Amazon just announced a new water-resistant Kindle Paperwhite

16 October 2018

From CNBC:

Amazon upgraded its popular Kindle Paperwhite eReader on Tuesday with new features that align it more with last year’s Kindle Oasis — but this device is more than $100 cheaper.

The Kindle Paperwhite is probably the e-reader you should buy if you’re in the market for a new one, but only if the following features sound like they’re worth the upgrade.

. . . .

The new device is water-resistant, which means it can be dropped into a pool or up to 6 feet of water for 60 minutes without getting damaged. Amazon also added Bluetooth and support for Audible so users can switch back and forth between listening and reading if they connect headphones or a speaker. You still need to own the Audible and eBook formats for this to work.

The Kindle Paperwhite is thinner and lighter than last year’s model and has one additional LED light that makes the screen brighter even when it’s used in the dark.

Amazon is adding new presets to its fonts, too. You might read a book in a certain font and size, but then hand it off to a child who prefers a different setting. It’s a useful feature if you share your Kindle with multiple people, or if you wear glasses occasionally but want to toggle between certain fonts and sizes at different times of day.

Link to the rest at CNBC and here’s a link to the new Paperwhite.

PG bought the original Paperwhite not long after it was released and, for him, it’s the ideal device for reading ebooks. He prefers the screen and form factor to that of a tablet for extended reading.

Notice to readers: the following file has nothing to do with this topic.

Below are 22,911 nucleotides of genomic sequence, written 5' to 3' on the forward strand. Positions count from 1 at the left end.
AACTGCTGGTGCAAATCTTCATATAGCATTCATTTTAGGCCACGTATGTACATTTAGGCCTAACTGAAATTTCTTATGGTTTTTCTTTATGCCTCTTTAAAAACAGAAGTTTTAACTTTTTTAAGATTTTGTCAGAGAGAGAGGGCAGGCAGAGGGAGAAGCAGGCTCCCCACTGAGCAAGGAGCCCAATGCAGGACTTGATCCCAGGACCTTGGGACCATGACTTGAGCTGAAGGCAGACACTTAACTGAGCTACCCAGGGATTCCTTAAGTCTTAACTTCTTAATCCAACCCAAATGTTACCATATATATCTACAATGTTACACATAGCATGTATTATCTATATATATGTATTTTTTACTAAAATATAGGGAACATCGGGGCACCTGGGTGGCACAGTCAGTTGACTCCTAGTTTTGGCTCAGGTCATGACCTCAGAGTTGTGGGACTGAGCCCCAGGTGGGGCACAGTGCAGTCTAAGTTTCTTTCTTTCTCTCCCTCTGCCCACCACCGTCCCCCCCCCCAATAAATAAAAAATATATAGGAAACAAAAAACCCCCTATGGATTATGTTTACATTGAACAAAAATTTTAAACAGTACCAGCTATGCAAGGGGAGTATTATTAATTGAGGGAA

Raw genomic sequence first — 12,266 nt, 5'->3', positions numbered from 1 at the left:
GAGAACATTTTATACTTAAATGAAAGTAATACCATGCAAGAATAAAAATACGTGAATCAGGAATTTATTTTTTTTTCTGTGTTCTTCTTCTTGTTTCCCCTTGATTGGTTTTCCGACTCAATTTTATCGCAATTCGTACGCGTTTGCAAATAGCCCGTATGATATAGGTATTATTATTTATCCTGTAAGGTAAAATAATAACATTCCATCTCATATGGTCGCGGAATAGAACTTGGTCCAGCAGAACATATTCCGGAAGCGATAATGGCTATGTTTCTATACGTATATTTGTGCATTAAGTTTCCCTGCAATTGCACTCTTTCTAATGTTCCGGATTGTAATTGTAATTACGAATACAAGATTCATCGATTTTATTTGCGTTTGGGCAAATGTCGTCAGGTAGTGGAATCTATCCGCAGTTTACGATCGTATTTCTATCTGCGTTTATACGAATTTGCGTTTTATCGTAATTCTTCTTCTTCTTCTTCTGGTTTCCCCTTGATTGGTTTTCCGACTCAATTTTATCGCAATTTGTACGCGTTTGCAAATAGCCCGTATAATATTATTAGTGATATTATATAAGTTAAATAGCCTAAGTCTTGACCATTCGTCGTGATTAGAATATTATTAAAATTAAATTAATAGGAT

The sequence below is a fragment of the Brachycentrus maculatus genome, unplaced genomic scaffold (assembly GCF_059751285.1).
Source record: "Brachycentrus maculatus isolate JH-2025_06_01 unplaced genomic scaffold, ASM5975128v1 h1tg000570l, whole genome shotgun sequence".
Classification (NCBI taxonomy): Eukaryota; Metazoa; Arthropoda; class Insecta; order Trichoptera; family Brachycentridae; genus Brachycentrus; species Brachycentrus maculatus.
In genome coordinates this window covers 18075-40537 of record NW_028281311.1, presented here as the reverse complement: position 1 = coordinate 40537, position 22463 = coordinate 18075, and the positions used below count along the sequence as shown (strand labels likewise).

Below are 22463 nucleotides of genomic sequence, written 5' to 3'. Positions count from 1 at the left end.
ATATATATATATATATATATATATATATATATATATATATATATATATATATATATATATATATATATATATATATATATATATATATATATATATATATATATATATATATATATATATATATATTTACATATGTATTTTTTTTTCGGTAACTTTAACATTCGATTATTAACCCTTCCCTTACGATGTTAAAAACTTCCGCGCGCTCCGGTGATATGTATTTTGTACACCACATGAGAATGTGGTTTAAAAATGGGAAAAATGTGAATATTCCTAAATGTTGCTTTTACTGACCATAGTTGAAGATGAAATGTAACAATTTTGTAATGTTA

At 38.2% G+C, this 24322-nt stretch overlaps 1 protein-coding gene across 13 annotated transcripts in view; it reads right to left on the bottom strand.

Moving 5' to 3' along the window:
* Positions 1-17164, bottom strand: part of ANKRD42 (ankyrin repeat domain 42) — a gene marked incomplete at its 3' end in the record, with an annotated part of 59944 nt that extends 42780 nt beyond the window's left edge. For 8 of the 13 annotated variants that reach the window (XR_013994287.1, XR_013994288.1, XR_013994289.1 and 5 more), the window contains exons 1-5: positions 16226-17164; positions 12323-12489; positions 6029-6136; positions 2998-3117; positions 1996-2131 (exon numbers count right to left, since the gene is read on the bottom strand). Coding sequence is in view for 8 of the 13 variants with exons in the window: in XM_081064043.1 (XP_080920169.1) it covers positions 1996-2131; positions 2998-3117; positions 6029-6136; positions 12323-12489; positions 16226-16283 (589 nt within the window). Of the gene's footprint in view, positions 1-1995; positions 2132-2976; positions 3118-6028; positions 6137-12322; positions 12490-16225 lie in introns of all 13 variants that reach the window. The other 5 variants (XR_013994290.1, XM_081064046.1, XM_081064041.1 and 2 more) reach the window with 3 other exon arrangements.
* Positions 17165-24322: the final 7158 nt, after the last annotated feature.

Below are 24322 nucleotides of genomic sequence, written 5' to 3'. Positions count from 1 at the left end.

Contra to the OP, PG likes the fact that his Paperwhite automatically dims the screen brightness when the lights go out. (He doesn’t remember if it’s a setting he selected or the default.) For him, a dimmer screen provides a better experience when the room is dark and his eyes are dilated. If Mrs. PG is prudently going to sleep at a reasonable time, the Paperwhite barely brightens the room at all. YMMV.

 

Librarians Are Heroic

16 October 2018

From The Literary Hub:

Libraries function in myriad ways. They’re public spaces, information repositories, and places you can go to break the copy machine by stuffing them full of broken crayons. They’re also living organisms—a body that is constantly morphing and shifting, aligning itself with whatever the community needs. A library is the materials it houses, but it’s also the people who use it.

Susan Orlean writes about the library body extensively in her upcoming book, The Library Book. Her work examines how libraries function—including deft research of essential library history and an investigation of the massive fire that incinerated over 400,000 at the Los Angeles Public Library in 1986—but it’s also a look at how loss and trauma can lead to necessary growth. The book is startling and gorgeous. As a librarian, I find it to be an essential text on the past, present, and future of libraries.

. . . .

Kristen Arnett: You speak a lot about libraries as community spaces. You talk about the ever-present noise; how odd it is when you’re finally in the building before opening and it’s actually quiet for once. Libraries are generally bustling! Was this surprising to you? Did you find yourself preferring the noise over the quiet?

Susan Orlean: There’s such a stereotypical image of a library as being a hushed place with stern librarians keeping everyone quiet, so it was a delight to realize that libraries are lively, bubbling with activity and even conversation. I found the noise really pleasant—it’s the noise of people engaged in what they’re doing, which delighted me.

KA: I know we both prolifically use Twitter—have you noticed a difference in how libraries are keeping up with their communities via social media platforms? Have you had any libraries approach you this way regarding your book?

SO: Social media has been a great boon for libraries—it allows them to stay connected to their communities and highlight their programming. I’ve had a lot of libraries say hello to me on Twitter since I began tweeting about the book, and I love it. I also love how being active on social media makes libraries feel like part of the here-and-now and not the fusty old institutions some people might imagine them to be.

. . . .